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Iraqi Officials Restore Calm to Karbala

Iraqi authorities say they have restored calm to the Shi'ite holy city of Karbala after two days of clashes police and armed militia members left more than 50 people dead and forced hundreds of thousands to flee. Reporter Cache Seel has details from our Middle East bureau in Cairo.

Prime Minister Nouri al-Maliki visited Karbala and blamed "armed criminal gangs and remnants of the former Saddam regime" for the violence.

But, security officials in Karbala said the fighting Tuesday broke out when gunmen loyal to radical cleric Moqtada al-Sadr fired on guards around two major shrines protected by the armed wing of the rival Supreme Iraqi Islamic Council.

A spokesman for Moqtada al-Sadr's Mahdi Army denied the group's involvement in the violence in Karbala and announced the suspension of all operations, including attacks against U.S. and other coalition forces, for six months to reorganize.

The violence forced authorities to impose an indefinite curfew on Karbala and order Shi'ite pilgrims to leave the city, cutting short a religious festival they were attending.

Joost Hilterman, the Middle East project director for the International Crisis Group, says this fight was a long time in the making. He described the violence in Karbala as part of a civil war within a civil war and said it did not bode well for the future of Iraq.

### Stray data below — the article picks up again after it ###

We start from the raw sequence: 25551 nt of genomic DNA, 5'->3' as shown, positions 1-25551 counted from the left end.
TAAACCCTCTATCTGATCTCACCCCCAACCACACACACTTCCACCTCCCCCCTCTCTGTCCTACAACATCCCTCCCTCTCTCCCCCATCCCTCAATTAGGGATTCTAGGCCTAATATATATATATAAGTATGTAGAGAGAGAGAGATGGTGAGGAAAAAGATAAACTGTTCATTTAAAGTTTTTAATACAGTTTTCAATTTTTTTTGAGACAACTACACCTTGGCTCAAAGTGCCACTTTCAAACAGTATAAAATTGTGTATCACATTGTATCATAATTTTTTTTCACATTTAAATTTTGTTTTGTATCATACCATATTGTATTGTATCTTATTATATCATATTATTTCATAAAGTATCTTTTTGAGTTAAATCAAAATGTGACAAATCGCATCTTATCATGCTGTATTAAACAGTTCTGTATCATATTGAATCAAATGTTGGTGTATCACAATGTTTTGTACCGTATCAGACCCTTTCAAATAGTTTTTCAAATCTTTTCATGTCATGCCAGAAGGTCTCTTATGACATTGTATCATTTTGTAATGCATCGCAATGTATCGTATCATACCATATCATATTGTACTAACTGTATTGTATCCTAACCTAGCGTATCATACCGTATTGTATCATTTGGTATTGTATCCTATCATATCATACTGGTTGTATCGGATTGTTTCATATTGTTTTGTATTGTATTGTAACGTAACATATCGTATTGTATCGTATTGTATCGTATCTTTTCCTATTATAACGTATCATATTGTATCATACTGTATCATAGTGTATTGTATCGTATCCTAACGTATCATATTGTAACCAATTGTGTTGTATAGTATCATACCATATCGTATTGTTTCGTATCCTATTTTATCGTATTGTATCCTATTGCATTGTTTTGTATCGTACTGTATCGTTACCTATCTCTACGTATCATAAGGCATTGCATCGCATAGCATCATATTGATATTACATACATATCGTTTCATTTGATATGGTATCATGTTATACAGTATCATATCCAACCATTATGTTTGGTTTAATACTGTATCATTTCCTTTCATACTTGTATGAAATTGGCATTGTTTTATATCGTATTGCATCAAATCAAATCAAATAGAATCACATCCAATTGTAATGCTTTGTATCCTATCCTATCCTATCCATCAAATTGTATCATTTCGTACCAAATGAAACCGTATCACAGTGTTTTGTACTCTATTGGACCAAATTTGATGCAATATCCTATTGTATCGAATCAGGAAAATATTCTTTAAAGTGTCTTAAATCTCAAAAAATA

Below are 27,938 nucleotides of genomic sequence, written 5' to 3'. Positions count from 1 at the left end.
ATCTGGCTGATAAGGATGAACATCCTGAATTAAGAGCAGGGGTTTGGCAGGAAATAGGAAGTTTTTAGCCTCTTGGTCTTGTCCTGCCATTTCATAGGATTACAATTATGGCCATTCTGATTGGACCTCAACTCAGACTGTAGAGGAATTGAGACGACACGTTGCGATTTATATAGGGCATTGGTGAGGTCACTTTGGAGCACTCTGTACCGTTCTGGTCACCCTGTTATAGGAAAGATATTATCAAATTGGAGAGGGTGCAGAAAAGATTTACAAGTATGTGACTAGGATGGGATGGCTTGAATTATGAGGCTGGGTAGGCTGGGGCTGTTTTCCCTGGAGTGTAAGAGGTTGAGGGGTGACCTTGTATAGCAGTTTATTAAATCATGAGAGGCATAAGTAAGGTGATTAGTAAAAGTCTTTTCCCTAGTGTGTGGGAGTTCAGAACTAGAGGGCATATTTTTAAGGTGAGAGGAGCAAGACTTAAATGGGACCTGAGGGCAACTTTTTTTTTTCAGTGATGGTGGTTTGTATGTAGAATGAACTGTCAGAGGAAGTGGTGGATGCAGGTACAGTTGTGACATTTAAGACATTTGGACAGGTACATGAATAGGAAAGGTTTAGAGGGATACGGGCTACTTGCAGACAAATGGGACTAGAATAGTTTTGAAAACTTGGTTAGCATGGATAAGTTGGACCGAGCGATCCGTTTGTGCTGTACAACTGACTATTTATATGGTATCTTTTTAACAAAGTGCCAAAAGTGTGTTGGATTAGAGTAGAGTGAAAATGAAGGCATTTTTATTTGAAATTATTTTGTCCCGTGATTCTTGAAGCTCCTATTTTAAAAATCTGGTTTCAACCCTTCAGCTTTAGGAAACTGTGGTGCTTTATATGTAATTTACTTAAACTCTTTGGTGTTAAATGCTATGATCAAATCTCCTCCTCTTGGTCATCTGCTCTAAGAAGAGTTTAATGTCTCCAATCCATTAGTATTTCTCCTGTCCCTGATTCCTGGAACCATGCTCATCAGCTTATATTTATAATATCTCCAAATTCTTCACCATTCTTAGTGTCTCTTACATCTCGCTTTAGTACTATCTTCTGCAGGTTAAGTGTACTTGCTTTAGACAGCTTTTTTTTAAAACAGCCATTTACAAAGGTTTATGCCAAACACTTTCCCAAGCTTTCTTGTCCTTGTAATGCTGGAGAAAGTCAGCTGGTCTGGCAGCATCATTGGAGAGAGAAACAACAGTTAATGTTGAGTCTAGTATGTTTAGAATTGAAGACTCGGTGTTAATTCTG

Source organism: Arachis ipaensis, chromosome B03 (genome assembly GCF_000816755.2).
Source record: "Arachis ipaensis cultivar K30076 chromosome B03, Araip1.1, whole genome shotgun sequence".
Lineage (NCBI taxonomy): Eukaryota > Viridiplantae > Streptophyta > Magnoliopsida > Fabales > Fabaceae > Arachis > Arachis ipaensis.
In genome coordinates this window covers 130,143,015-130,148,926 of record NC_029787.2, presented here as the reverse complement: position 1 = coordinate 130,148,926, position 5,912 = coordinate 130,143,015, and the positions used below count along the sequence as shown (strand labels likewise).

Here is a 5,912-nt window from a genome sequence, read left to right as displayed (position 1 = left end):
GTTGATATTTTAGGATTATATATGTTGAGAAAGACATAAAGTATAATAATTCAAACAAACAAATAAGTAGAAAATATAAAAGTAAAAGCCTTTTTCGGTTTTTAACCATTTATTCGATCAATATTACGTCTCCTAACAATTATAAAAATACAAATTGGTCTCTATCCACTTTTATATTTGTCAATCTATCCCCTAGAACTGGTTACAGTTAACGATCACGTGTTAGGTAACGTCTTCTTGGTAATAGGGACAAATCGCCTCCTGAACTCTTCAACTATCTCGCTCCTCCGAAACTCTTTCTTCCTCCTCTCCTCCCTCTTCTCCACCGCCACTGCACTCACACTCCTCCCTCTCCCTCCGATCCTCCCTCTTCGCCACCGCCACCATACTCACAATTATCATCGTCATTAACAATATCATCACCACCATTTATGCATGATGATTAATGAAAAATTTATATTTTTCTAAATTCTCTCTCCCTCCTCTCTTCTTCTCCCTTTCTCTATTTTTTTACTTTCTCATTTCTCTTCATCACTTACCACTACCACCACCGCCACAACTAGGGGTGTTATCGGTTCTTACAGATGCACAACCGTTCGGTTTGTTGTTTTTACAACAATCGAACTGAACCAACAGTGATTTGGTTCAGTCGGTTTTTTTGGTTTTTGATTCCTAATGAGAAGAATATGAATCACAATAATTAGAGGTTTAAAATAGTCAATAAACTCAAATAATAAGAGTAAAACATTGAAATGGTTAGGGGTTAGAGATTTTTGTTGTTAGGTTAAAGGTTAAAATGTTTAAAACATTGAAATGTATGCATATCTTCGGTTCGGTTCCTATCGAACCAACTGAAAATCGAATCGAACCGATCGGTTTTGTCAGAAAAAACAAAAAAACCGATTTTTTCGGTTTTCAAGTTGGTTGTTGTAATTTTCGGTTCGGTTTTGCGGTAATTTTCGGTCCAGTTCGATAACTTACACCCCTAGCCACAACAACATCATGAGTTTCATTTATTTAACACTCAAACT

"Altogether with the other conflicts, the sectarian one, the inter-Sunni one which exists, possibly a Kurdish-Arab one, what we are seeing in Iraq is the evolution of a failed state," said Hilterman.

Meanwhile, the U.N. refugee agency said an increasing number of Iraqis are fleeing the violence. The agency said more than 60,000 Iraqis are becoming displaced each month - up from 50,000 a month earlier. The UNHCR says many Iraqis are fleeing because they can not get access to social services or they fear being forced out of ethnically-mixed areas.

The United States says it will take 2,000 Iraqi refugees during the next few weeks and contribute $30 million to U.N. programs for educating Iraqi refugee children in Syria, Jordan, Lebanon, and Egypt.

U.N. refugee agency spokeswoman in Jordan, Rana Sweis, called the education grant a good start.

"This is really a beginning and we encourage other donors to participate and confirm their concrete support to this endeavor," said Sweis.

An estimated two million Iraqis have fled the violence in their country, mostly to neighboring Syria, which may host as many as 1.4 million refugees. An additional two million have been displaced in Iraq.